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Programming Language Safety Ranking

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I think the time has come for a standard programming language safety score. I want to use this model to help show that the concept of safety is much more nuanced than a binary bit of “has strong-static types”.

When someone says “programming language safety”, it typically invokes thoughts of unit tests, long build times, and red squiggles in an IDE. But, in day-to-day development, there are so many times when we are bitten by things that somehow just slip through the cracks.

I put together this scoring model to get a sense of how safe a language is at the primitive level, and if it isn’t safe by default, how much it costs to manually make it safe. Since all abstractions eventually result in a series of primitive operations, I decided that focusing only on primitives would still be a valuable (if incomplete) data point. While any good library will handle all primitive checks and present the consumer with a well-designed abstraction, in the end, the consumer is still left wiring libraries together, building their own primitive abstractions for integration. Due to the impossibility of measuring the quality of abstractions in all libraries for a language, I left that entirely out of scope of this model, unless it is designed as a primitive check.

By focusing on only primitive operations: making and calling functions, naming data, working with sequences, and dealing with language primitive data types, I slimmed down the large range of possible error vectors to a small handful. While in some languages it is common to use user-defined classes to wrap around a set of primitives, those classes are still doing the same primitive work, just hidden behind a user-created abstraction. The more ways it is possible to make a “mistake” with a primitive, the more difficult it is to build such good abstractions.

This model is not about language "power".

This model is not about ranking the “power”, “expressiveness”, or “abstract-ability” of a language. In any language that supports abstractions (functions, classes, modules, naming data), I am convinced, given enough code, all Turing complete langauges can do the same work. This model is only about the costs to prevent unexpected “confusion” between the programmer and the machine at the primitive level.

Rather than focus on what is possible with a language, I will instead focus on what is typically idiomatic to that community. For example, if it is possible to achieve a level of safety in a language but by doing something uncommon, that should not be counted.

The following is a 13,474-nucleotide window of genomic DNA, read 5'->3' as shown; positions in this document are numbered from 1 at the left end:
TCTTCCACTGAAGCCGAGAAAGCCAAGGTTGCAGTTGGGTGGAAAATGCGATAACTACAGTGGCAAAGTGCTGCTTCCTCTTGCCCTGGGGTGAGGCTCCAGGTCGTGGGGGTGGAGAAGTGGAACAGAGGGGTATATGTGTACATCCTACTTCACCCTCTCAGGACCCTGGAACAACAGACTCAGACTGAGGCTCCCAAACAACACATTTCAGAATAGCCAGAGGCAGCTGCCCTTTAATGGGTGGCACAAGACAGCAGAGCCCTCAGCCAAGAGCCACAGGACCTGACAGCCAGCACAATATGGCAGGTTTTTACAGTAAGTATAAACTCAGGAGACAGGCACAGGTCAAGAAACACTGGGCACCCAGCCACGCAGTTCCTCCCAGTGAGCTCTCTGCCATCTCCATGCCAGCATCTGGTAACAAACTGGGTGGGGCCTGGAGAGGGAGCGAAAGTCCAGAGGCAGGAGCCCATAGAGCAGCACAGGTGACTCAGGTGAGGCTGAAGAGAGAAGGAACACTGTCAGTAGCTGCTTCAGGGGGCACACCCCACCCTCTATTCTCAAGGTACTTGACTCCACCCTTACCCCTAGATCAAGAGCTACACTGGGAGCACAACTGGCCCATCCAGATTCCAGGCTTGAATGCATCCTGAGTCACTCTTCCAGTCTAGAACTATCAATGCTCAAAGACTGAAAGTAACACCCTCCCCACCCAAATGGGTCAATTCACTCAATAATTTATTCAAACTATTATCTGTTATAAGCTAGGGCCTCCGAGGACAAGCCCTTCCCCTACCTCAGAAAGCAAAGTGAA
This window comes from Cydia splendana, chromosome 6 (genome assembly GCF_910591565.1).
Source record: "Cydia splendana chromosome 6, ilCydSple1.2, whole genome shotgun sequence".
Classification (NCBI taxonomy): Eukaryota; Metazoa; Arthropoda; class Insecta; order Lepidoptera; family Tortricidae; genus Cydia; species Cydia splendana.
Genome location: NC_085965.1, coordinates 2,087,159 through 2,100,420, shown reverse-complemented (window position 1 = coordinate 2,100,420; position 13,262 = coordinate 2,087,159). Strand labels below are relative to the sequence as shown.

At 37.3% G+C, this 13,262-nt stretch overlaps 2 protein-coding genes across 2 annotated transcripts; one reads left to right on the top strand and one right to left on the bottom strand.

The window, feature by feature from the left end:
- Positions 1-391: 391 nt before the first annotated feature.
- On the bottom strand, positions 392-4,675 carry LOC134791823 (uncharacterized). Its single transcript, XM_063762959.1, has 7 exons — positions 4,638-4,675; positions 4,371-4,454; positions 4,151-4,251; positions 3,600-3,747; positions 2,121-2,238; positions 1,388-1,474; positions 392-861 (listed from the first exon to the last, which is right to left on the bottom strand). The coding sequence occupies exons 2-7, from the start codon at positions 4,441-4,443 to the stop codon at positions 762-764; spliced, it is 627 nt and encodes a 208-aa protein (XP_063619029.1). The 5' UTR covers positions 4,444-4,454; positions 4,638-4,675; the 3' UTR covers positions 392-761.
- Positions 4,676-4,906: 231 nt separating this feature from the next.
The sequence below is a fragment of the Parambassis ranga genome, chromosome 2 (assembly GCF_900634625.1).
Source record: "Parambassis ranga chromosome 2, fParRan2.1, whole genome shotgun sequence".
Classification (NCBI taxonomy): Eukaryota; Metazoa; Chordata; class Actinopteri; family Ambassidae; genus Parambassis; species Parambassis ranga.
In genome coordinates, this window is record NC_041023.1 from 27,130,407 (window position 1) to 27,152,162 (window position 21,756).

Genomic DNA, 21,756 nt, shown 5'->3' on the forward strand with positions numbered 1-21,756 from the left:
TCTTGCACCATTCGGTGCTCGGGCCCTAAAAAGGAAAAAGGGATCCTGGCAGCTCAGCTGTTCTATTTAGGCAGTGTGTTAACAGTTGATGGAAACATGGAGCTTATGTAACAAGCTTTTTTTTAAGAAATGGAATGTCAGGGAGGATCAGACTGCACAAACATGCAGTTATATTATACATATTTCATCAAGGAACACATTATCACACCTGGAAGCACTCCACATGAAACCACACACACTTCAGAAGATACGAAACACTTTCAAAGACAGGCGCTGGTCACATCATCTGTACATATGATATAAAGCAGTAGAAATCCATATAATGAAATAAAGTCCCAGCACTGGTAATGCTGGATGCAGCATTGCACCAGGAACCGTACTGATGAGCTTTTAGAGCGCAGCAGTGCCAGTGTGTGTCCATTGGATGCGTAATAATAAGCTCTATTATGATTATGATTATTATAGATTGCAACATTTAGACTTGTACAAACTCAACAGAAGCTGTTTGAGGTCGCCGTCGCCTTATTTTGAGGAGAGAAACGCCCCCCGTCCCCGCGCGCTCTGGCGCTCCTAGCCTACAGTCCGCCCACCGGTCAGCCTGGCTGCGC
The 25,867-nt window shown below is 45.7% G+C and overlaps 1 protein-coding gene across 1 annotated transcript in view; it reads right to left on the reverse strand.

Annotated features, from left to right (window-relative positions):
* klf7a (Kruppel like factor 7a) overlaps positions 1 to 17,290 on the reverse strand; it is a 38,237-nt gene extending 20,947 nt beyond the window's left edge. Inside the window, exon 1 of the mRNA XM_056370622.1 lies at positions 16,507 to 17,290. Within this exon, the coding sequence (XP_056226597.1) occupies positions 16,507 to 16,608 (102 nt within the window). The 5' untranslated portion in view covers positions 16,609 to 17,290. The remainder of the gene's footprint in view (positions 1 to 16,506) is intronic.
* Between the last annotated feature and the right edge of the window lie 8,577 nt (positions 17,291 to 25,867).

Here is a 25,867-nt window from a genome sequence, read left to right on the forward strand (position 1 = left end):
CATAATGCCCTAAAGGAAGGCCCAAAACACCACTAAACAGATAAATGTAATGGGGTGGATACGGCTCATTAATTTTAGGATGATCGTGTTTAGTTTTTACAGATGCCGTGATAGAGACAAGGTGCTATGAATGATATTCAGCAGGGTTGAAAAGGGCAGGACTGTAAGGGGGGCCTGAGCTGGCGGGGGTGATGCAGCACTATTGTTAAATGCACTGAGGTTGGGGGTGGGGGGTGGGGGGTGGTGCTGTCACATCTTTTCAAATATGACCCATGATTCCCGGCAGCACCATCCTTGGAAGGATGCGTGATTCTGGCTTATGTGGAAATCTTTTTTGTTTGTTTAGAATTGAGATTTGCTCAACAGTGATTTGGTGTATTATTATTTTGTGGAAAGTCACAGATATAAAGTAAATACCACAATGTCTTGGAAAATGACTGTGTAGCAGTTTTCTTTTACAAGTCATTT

To score a language, simply figure out how many characters it costs to “prevent” a certain type of error, and add that to the total. Newlines, spaces, and tabs do not count, but all other punctuation does. If a specific check is language enforced, like F#‘s Option or C#‘s parameter type enforcement, that is given a -30 (by default) to make up for the lack of unit tests and code exercising needed to run that “path”. Do not count import lines for libraries, as importing the module will have a negligible effect on the code size and complexity.

If there is a safety feature that is not possible to achieve programmatically, we will add +30 (by default) for a “every change run and debug to fix” cost, such as Java not having a way to prevent stack overflow exceptions caused by recursion.

A lower score is "safer", needing less (or no) code to achieve the same level of safety.

Rather than tell you my thoughts (or survey for) hard-coded weightings, all checks are weighted the same by default. Feel free to apply your own weightings, to better match to your or your team’s specific needs and preferences. The languages are masked by default to protect the innocent. You can unmask the names and see the code used below the table.

Language Enforced Bonus: {{ enforcedScore }}

Language Inability Penalty: {{ inabilityPenalty }}

Show Weights

Safety Check
Totals {{ lang }}
Magnitude {{ percentageTotals(lang) }}%

Click to see backing code and unmask names

Current Languages: {{ getName(lang) }}: {{ allLangTotals[$index] }},

I want to see your language represented here! I’ll happily take pull requests for new languages: blog source. Just use the “edit language” and “copy to clipboard” to build your own language data structure.

I would love to see every major language represented, including major language “idiom communities”. For example, Clojure and Typed Clojure are vastly different in abilities. Similarly “Scala - The Better Java” and “Scala - The JVM Haskell” have vastly different idioms with apparently very separate communities.

Hope this is a helpful way to think about language safety!

Special thanks to (in alphabetical order): Patrick Boe (twitter), Kyle Burton (blog), Daniel Miladinov (github), Chris Salch (github), and Tim Visher (github)

Feel free to put in your own examples by playing with the samples below. Code surrounded with is ignored from the tally, since it would vary heavily based on the language and desired result. Variable and type names are kept at single characters, which are counted. Feel free to add in your own language below, and use the copy feature to extract the data structure to use in a pull request.
Select Language:

{{ check.name }} : {{ score(selectedLang[check.key]) }}

{{ cleanCode(selectedLang[check.key].rawCode) }}

{{ selectedLang.name }}

{{ check.name }} : {{ score(selectedLang[check.key]) }}

{{ selectedLang[check.key].desc }}

Code: {{ enforcedNice(selectedLang[check.key].enforced) }}
{{ cleanCode(selectedLang[check.key].rawCode) }}

steve shogren

software developer, manager, author, speaker

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